• Open to participation by all. If you want something in the system and it's free software, you can be a Debian developer and get what you want done.
          • Over 1000 active developers. One of the largest Open Source projects.
          • More than 10 years of successful history. It's older than RH or SuSE.
          Now, add what Debian hasn't been able to do: Commercial support, application vendor certification.

          Regarding your installation issues. Please try the UL installer, which is based on the new Debian installer. It has a "go back" feature and asks for a proxy URL.Bruce

          • by aardvarkjoe (156801) on Friday September 10, 2004 @01:13PM (#10214070)
            Looking at the web page, I wasn't really able to figure out what User Linux is. I mean, I see that you're doing commercial support and certification, but the impression I got was that the distribution is just Debian. (Especially comments like the best way to try out UL is to install debian and switch to unstable. If that's it, I've been running UL for years.)

            I assume that's not everything, given that you have a seperate release and everything. What is the difference between the User Linux distribution and Debian? In other words, why aren't you just doing "Debian support" rather than creating a new project?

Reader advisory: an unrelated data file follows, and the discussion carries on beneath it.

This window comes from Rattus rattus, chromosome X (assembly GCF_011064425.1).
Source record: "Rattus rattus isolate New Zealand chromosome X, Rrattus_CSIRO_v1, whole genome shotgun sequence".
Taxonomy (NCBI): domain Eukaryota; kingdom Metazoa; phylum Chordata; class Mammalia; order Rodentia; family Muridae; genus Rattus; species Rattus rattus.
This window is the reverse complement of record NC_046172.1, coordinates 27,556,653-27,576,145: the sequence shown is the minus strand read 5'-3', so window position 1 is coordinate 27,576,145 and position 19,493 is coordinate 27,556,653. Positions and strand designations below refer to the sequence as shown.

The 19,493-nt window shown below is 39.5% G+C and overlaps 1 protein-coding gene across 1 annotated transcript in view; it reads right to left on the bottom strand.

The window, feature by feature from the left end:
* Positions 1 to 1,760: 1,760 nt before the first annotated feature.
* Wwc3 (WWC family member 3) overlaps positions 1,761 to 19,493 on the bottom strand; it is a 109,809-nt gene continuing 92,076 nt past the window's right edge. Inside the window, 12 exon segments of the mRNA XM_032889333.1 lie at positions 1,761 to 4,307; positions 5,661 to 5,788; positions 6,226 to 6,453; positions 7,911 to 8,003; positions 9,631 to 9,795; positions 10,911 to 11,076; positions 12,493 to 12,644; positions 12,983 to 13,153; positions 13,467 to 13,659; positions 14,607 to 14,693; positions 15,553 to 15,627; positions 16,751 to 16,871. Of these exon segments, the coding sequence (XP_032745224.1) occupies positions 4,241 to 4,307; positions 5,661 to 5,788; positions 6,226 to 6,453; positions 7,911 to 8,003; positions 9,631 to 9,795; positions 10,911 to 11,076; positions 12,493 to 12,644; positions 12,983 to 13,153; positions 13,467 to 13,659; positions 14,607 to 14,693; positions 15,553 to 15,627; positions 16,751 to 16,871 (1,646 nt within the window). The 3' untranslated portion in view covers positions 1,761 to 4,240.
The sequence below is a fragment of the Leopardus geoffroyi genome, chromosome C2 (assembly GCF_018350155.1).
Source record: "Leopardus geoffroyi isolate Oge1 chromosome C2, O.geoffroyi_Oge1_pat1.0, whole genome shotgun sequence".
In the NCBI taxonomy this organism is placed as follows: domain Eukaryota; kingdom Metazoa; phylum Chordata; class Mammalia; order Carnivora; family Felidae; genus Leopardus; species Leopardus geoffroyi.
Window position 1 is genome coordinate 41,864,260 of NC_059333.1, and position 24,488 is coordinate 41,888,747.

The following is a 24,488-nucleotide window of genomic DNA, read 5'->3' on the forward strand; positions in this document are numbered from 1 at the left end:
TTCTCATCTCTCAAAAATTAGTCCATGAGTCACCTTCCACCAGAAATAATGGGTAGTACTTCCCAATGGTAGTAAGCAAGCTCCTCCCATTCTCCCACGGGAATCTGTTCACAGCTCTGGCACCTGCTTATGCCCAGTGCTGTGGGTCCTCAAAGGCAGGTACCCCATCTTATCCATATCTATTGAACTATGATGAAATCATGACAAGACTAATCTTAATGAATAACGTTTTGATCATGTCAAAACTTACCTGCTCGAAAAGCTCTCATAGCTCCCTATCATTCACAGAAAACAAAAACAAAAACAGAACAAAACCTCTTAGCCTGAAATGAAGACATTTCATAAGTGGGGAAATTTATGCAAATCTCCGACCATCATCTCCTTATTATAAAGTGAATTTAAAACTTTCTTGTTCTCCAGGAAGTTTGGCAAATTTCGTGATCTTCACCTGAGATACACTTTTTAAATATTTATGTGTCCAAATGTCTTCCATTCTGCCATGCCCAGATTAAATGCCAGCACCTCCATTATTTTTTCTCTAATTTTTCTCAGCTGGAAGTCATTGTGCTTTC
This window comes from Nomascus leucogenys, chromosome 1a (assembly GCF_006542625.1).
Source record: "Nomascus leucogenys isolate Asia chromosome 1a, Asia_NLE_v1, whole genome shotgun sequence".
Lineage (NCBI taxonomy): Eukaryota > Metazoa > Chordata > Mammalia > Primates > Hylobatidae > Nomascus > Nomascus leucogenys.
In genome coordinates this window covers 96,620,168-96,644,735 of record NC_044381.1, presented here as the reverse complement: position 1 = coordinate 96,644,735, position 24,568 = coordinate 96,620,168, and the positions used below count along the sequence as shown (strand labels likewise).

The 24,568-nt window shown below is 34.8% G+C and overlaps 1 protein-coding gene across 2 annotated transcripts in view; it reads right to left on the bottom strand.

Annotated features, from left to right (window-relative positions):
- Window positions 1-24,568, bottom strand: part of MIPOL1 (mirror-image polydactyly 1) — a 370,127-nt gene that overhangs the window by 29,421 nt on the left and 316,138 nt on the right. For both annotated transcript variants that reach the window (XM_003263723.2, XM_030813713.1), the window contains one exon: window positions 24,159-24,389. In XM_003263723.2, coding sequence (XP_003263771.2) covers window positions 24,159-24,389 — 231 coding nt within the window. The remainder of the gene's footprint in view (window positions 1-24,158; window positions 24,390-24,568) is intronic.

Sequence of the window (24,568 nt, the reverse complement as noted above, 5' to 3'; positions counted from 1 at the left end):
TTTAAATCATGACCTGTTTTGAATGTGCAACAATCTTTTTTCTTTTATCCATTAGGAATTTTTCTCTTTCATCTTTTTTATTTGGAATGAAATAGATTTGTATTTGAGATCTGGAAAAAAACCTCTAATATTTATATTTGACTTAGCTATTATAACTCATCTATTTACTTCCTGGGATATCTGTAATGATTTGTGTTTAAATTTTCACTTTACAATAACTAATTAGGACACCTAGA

• by nurb432 (527695)
            Dont forget the *bsd series is just as huge, if the number of ports is truly that much of an advantage ..

            Though its somewhat debateable how many text editors one really needs...( for example ). I feel quality of the ports is more important then the sheer numbers..

            BSD is also much older and mature.. and if you pick NetBSD, it beats 11 platforms in its sleep..

            Not bashing debian at all, just reminding people its not the only fish out there.. with out leaving that GPL aftertaste..
          • 15,000 packages in one repository with no cross-dependency issues. 3 times Red Hat, 5 times SuSE.

            Yeah, and stable's packages are only a few years out of date while unstable not only *has* dependency issues quite often but is also slower than the update services of the other distributions most times (kdeaddons is still 3.2.3 weeks after 3.3 and weeks after most of the other kde packages got upgraded and it breaks a number of features, great)

            11 architectures (12 if you count AMD64, which will not be "offic

        • by sydb (176695)
          If only there were some way to get them to read the proxy.pac file...

          Interesting idea, would require a javascript interpreter somewhere though.

          Failing that, why not just wget the pac file and read it to get an address, the set http_proxy and/or ftp_proxy environment variables?

          And of course that could be be stuck in a script if the pac file is simple enough.
      • They also work closely with Debian, especially since Ian is runing the place..

        Not faulting UL, just another 'closely knit' option..
      • by tacocat (527354)

        So UserLinux has the same requirements for free software that Debian has?

        As a recent example, I won't find Sender-ID support in UserLinux?

    • by kundor (757951)
      Ah, you're missing the point.

      The strength of OSS is that the more different projects, and the more users, the better, because the core programs and libraries that everybody uses have their bugs fixed, features added, and generalizations taken care of even faster.

      It's not fragmentation, because all the work of the different distros migrates upstream and benefits the entire community.